Last week has again focused on the unselfish, heroic acts demonstrated by the first responders and healthcare workers at the Boston Marathon terror attack.
These professionals are credited with running in the direction of the explosions in such a timely manner that resulted in the survival of many of the injured. Terror could be seen in the faces of the crowd and runners. At the same time, nurses, physicians, and EMS personnel focused on quick trauma care for the injured.
They immediately assessed and removed the injured to safety. Victims have commented on the caring reassurance provided by these heroic healthcare professionals. How fortunate that these competent, proficient caregivers immediately focused on the needs of their neighbors while ignoring their own safety.
As the hours of the manhunt continued with expansive TV coverage, I could not help but wonder how I might respond to the moral distress of providing care to the injured suspect accused of this heinous act.
The ANA Standards and Nursing Code of Ethics guides our nursing practice. These are not new situations for our nursing colleagues in the military, prison systems, and other times when expected to care for patients who may be charged with unthinkable crimes. We must applaud the nursing professionals who are placed in these most difficult situations.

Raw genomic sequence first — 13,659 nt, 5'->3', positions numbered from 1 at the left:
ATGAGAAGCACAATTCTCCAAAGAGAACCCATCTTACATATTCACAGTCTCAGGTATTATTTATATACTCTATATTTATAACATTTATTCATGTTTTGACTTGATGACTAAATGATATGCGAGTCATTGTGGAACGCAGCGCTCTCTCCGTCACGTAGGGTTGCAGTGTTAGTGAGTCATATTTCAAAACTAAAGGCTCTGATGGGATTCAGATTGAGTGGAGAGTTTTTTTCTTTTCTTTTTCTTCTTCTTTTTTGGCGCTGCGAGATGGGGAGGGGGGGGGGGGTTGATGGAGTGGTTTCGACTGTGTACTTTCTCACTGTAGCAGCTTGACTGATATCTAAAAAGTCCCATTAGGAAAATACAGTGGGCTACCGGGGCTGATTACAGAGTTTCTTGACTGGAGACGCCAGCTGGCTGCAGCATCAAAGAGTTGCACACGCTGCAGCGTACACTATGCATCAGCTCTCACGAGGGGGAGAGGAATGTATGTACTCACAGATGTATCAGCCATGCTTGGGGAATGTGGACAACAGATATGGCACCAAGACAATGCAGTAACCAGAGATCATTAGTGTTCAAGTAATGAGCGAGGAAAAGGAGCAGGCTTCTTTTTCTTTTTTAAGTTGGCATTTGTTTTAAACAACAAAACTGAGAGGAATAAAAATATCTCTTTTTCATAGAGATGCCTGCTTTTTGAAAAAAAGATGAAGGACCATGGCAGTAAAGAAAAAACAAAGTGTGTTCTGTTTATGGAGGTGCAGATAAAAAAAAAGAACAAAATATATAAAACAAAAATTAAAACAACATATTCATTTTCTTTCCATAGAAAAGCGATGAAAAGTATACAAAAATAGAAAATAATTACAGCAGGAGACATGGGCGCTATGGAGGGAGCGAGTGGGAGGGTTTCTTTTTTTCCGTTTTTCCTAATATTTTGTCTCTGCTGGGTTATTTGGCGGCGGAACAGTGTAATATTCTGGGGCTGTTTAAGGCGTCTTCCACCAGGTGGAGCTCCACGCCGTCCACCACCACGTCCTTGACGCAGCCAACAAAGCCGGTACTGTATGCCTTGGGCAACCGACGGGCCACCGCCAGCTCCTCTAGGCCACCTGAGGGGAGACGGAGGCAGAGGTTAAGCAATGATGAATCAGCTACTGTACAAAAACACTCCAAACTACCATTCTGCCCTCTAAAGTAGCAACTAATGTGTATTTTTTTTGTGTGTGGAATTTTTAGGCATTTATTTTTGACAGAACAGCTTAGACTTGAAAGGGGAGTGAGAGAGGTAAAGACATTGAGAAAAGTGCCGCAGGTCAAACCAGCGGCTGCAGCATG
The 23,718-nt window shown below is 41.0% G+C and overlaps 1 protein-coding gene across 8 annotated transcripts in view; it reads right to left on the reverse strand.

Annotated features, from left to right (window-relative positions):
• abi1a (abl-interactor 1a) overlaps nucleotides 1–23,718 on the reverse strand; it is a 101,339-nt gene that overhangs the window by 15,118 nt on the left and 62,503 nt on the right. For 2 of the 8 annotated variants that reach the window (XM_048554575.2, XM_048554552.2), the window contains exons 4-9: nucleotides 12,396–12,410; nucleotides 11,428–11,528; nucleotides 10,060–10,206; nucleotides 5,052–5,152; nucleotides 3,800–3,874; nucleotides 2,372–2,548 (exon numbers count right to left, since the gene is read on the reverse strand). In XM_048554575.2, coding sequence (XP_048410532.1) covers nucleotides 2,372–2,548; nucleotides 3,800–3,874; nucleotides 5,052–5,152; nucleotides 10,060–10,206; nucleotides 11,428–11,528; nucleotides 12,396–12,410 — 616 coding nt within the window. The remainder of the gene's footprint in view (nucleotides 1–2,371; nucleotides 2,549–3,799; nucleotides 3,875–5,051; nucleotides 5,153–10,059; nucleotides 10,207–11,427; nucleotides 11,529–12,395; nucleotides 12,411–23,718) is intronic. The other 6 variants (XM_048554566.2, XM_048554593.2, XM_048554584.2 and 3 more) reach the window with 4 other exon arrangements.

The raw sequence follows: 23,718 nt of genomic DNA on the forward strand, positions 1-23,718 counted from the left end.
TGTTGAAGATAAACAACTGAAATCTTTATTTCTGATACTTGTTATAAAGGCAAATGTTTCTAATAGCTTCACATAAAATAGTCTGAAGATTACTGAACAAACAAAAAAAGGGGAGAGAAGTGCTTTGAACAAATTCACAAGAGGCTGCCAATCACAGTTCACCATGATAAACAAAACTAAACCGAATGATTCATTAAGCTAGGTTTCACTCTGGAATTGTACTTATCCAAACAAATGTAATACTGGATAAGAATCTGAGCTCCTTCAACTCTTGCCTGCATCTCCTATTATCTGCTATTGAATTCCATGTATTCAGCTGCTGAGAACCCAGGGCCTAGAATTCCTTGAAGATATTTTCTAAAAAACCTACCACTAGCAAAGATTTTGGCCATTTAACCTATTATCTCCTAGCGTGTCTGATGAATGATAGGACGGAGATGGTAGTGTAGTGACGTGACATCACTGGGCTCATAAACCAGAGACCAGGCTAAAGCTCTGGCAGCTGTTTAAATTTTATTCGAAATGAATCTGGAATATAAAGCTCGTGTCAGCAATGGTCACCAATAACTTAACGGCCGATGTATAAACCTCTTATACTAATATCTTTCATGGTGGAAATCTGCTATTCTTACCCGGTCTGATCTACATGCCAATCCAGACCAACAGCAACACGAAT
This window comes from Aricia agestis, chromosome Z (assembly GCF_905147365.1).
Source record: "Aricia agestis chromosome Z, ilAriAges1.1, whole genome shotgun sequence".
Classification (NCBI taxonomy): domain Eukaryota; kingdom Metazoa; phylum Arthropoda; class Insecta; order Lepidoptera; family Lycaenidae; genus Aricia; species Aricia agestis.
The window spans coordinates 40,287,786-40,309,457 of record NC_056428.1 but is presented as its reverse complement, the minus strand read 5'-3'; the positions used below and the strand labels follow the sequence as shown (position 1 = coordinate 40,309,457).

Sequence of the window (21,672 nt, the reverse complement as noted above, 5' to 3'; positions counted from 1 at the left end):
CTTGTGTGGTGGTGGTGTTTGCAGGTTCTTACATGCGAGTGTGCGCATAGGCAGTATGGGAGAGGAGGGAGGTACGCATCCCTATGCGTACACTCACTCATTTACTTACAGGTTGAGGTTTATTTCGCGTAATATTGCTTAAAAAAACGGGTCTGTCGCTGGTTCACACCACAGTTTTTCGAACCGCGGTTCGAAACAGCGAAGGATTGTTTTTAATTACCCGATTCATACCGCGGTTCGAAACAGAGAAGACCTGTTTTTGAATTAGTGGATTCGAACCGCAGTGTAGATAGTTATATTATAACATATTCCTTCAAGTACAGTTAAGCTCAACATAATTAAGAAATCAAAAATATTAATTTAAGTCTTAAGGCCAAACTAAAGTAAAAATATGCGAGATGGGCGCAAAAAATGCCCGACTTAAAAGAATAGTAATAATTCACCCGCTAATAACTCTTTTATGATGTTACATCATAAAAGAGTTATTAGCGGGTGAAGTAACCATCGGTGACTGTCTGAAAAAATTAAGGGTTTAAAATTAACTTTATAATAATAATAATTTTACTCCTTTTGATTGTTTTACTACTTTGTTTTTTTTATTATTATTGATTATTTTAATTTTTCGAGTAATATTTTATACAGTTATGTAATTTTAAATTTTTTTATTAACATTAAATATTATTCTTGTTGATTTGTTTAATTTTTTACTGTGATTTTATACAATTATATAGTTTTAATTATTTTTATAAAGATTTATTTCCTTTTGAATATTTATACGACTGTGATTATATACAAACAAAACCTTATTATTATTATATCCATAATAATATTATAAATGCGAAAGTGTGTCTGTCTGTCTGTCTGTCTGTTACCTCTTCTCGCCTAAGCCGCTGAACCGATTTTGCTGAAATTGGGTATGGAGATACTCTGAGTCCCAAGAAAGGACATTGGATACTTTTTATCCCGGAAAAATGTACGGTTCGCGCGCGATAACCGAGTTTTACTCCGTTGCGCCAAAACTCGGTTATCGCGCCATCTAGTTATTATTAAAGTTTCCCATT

While many of these healthcare professionals may have been trained in the area of emergency trauma care, oncology professionals may be faced with a similar dilemma when treating cancer patients who have committed a heinous crime.
If the alleged attacker involved in the Boston Marathon event was diagnosed with cancer and required treatment, how would you feel about treating him as a patient?
I'm sure some of you have treated cancer patients who have committed other serious crimes. If so, how did the medical team treat the patient?
While this has been a very frightening week of terror, we must focus on the helpers who came to the immediate aid of the injured victims. We should be proud of these individuals whose unselfish and professional behavior raised the level of human caring and reminded us that good will conquer evil.